Shutting down everything but essential services—God Bless police officers and emergency medical personnel for being there on Christmas and Thanksgiving—would be an admirable goal for at least Christmas Eve and Christmas Day, as well as Thanksgiving.  Open your store up at 12:00 AM on Black Friday if you want, but don’t make your employees come in until right at that moment.

These are just some stream-of-consciousness thoughts I’ve had as I’m wrestling with questions about the proper balance between work and life.  But hard workers could use a little downtime with their families during the Christmas season.

Nevada Feels the Bern

Well, the Commies and “natural conservatives” in Nevada have spoken, and it looks like Bernie Sanders is going to sweep the state’s caucuses.  That means he’s currently leading in Democratic delegates heading into South Carolina’s primaries this Saturday.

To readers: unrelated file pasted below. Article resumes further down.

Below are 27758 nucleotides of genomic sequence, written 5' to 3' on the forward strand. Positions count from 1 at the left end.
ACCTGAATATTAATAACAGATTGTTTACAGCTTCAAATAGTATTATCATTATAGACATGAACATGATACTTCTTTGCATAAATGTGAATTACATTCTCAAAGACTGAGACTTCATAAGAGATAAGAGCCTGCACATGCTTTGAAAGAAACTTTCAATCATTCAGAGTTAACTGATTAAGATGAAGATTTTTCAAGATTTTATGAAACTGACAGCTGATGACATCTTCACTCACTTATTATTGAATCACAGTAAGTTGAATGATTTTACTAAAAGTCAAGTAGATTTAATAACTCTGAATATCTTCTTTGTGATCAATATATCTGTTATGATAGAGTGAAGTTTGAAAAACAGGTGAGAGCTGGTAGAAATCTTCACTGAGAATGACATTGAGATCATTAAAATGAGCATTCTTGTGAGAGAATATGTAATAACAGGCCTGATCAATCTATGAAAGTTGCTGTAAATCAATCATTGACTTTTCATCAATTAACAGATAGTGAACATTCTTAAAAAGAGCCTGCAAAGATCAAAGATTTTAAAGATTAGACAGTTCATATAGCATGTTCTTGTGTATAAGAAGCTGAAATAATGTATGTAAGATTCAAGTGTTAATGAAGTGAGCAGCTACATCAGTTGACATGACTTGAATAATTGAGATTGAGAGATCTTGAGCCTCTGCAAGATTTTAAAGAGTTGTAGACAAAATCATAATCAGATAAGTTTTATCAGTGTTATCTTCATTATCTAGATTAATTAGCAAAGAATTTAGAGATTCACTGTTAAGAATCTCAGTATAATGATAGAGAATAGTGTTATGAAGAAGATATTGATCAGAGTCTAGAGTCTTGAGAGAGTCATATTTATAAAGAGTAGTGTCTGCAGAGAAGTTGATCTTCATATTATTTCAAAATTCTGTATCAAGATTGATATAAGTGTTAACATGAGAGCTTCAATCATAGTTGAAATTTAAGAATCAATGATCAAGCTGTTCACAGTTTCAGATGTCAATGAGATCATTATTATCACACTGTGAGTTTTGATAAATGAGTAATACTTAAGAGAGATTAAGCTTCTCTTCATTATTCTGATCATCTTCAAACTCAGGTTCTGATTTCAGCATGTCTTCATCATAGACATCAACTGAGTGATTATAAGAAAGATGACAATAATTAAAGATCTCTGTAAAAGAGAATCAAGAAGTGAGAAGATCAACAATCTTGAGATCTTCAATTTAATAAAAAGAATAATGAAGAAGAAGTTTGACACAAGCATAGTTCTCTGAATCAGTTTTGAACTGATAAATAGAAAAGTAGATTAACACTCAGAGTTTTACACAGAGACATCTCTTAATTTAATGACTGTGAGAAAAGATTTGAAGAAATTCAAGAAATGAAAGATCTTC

Joe Biden appears to be in second place, somewhat surprisingly, with l’il Pete Buttigieg in third.  That’s going to make South Carolina a big showdown between Sanders and Biden.  Biden is banking on blacks in South Carolina to buoy his flailing campaign.  Buttigieg will likely flame out (no pun intended) in SC, and the rest of the South, because of those same voters—blacks do not like homosexuality.

All that said, Bernie appears to be in the driver’s seat.  While folks are predicting Trump will mop the floor with the ancient socialist, a Sanders nomination is a very dangerous development.